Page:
After announcing his company was abandoning Unity for GNOME, Shuttleworth posted a thank-you note to the Unity community Friday on Google Plus, but added on Saturday:
"I used to think that it was a privilege to serve people who also loved the idea of service, but now I think many members of the free software community are just deeply anti-social types who love to hate on whatever is mainstream. When Windows was mainstream they hated on it. Rationally, Windows does many things well and deserves respect for those. And when Canonical went mainstream, it became the focus of irrational hatred too. The very same muppets would write about how terrible it was that IOS/Android had no competition and then how terrible it was that Canonical was investing in (free software!) compositing and convergence. Fuck that shit."
"The whole Mir hate-fest boggled my mind - it's free software that does something invisible really well. It became a political topic as irrational as climate change or gun control, where being on one side or the other was a sign of tribal allegiance. We have a problem in the community when people choose to hate free software instead of loving that someone cares enough to take their life's work and make it freely available."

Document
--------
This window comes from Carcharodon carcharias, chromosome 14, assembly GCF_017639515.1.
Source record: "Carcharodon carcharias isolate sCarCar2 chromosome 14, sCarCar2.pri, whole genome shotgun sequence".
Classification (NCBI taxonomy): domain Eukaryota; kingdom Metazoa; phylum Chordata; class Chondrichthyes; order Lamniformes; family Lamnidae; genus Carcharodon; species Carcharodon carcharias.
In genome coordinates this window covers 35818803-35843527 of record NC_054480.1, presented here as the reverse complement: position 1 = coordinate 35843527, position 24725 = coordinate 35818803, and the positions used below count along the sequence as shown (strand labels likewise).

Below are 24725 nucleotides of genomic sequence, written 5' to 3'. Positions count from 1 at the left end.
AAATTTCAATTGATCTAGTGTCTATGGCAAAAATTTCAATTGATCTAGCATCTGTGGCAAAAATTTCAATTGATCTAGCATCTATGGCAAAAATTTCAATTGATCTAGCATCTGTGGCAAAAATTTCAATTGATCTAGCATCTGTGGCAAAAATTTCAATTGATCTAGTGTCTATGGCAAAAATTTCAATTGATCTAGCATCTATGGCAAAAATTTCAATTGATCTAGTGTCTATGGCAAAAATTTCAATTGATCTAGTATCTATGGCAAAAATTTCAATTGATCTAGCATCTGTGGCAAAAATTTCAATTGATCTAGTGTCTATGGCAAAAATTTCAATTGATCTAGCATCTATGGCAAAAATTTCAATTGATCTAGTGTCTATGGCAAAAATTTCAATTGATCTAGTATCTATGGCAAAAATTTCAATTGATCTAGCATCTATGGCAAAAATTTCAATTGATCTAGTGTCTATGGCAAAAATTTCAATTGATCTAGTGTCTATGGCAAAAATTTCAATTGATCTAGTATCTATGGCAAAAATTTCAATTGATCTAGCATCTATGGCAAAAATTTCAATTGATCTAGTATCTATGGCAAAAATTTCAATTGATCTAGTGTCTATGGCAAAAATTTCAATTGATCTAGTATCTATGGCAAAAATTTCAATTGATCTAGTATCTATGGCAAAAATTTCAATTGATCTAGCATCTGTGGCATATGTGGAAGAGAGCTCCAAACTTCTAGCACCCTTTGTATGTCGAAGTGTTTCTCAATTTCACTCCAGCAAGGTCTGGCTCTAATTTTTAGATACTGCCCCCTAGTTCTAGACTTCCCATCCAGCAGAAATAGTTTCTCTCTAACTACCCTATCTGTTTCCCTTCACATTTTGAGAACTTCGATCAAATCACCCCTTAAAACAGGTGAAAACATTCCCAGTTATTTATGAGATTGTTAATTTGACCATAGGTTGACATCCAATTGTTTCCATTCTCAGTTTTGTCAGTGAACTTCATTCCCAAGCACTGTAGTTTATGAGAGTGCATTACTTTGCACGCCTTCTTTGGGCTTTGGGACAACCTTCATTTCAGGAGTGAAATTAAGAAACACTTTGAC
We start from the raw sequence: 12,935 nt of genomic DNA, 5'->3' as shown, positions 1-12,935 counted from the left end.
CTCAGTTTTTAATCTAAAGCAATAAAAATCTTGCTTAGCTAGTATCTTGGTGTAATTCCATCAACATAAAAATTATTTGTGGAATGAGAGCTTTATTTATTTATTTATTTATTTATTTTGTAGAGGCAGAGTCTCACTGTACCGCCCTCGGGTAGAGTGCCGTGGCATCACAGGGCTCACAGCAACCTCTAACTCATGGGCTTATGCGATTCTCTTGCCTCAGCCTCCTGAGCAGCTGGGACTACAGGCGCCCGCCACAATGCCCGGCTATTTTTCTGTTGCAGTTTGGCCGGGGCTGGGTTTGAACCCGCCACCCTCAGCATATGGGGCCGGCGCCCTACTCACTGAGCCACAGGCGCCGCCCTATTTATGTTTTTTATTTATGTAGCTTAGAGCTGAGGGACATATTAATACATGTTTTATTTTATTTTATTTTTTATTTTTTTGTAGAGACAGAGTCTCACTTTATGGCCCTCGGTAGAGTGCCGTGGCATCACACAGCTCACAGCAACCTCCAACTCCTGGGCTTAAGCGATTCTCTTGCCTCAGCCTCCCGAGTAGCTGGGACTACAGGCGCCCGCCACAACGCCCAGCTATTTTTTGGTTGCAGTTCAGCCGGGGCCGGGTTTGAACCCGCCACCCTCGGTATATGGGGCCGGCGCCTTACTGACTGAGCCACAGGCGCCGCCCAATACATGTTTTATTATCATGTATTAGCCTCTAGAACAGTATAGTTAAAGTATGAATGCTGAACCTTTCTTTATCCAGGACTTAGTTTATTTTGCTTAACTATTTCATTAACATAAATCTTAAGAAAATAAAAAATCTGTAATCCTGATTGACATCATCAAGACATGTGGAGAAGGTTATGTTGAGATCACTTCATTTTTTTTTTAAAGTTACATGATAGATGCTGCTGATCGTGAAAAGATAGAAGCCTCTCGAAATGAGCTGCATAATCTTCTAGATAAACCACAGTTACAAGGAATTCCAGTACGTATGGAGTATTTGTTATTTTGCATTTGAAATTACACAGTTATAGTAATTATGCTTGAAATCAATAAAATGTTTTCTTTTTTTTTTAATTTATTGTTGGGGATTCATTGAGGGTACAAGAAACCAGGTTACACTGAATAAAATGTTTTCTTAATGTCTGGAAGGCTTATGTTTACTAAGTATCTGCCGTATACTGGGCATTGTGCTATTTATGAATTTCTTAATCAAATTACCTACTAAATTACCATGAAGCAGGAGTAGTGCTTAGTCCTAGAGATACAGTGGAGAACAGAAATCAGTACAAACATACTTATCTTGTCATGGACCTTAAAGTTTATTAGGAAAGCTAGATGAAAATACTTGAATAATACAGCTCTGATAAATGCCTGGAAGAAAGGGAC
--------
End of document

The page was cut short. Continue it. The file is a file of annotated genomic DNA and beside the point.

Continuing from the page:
Shuttleworth says that "I came to be disgusted with the hate" on Canonical's display server Mir, saying it "changed my opinion of the free software community."
Full story here.
To be fair when I saw the actual devs explaining it they were explaining how X didn't really/b do network transparency. The modern X stack stopped using actual X drawing commands when motif died, so all that "network transparent" X does these days is sling around big inefficient bitmaps rather than small X commands. Essentially it's equivalent to VNC but less efficient because iirc X doesn't actually compress the bitmaps it sends over the wire.
Sure, but they were awfully reluctant to admit that that was what they meant. They knew damned well that whatever was done locally (which was bitmaps) could be as easily done over the network. Of course, you could get compression using ssh.
Kinda like when Homer Simpson pawned his TV.
Pawn Broker: Is it cable ready?
Homer: Ready as she'll ever be!